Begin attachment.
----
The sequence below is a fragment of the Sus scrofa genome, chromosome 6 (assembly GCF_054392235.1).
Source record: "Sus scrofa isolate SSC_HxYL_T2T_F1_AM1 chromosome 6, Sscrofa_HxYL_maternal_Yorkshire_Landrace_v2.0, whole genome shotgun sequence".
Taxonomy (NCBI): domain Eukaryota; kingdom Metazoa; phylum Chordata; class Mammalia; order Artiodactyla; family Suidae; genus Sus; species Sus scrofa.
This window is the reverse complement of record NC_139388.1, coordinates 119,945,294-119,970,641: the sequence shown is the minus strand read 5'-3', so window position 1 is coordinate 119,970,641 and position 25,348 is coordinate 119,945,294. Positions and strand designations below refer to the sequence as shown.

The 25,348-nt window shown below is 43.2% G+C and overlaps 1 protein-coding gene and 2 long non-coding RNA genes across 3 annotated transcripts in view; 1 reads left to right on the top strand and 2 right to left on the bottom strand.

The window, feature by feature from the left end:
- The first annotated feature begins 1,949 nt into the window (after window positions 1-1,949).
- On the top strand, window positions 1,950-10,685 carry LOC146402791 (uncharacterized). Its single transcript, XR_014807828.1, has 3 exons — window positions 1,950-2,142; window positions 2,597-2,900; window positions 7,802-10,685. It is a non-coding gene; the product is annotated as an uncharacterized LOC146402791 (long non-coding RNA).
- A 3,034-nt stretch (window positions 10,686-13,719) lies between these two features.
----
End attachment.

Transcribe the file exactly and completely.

The sequence below is a fragment of the Sus scrofa genome, chromosome 6 (assembly GCF_054392235.1).
Source record: "Sus scrofa isolate SSC_HxYL_T2T_F1_AM1 chromosome 6, Sscrofa_HxYL_maternal_Yorkshire_Landrace_v2.0, whole genome shotgun sequence".
Taxonomy (NCBI): domain Eukaryota; kingdom Metazoa; phylum Chordata; class Mammalia; order Artiodactyla; family Suidae; genus Sus; species Sus scrofa.
This window is the reverse complement of record NC_139388.1, coordinates 119,945,294-119,970,641: the sequence shown is the minus strand read 5'-3', so window position 1 is coordinate 119,970,641 and position 25,348 is coordinate 119,945,294. Positions and strand designations below refer to the sequence as shown.

The 25,348-nt window shown below is 43.2% G+C and overlaps 1 protein-coding gene and 2 long non-coding RNA genes across 3 annotated transcripts in view; 1 reads left to right on the top strand and 2 right to left on the bottom strand.

The window, feature by feature from the left end:
- The first annotated feature begins 1,949 nt into the window (after window positions 1-1,949).
- On the top strand, window positions 1,950-10,685 carry LOC146402791 (uncharacterized). Its single transcript, XR_014807828.1, has 3 exons — window positions 1,950-2,142; window positions 2,597-2,900; window positions 7,802-10,685. It is a non-coding gene; the product is annotated as an uncharacterized LOC146402791 (long non-coding RNA).
- A 3,034-nt stretch (window positions 10,686-13,719) lies between these two features.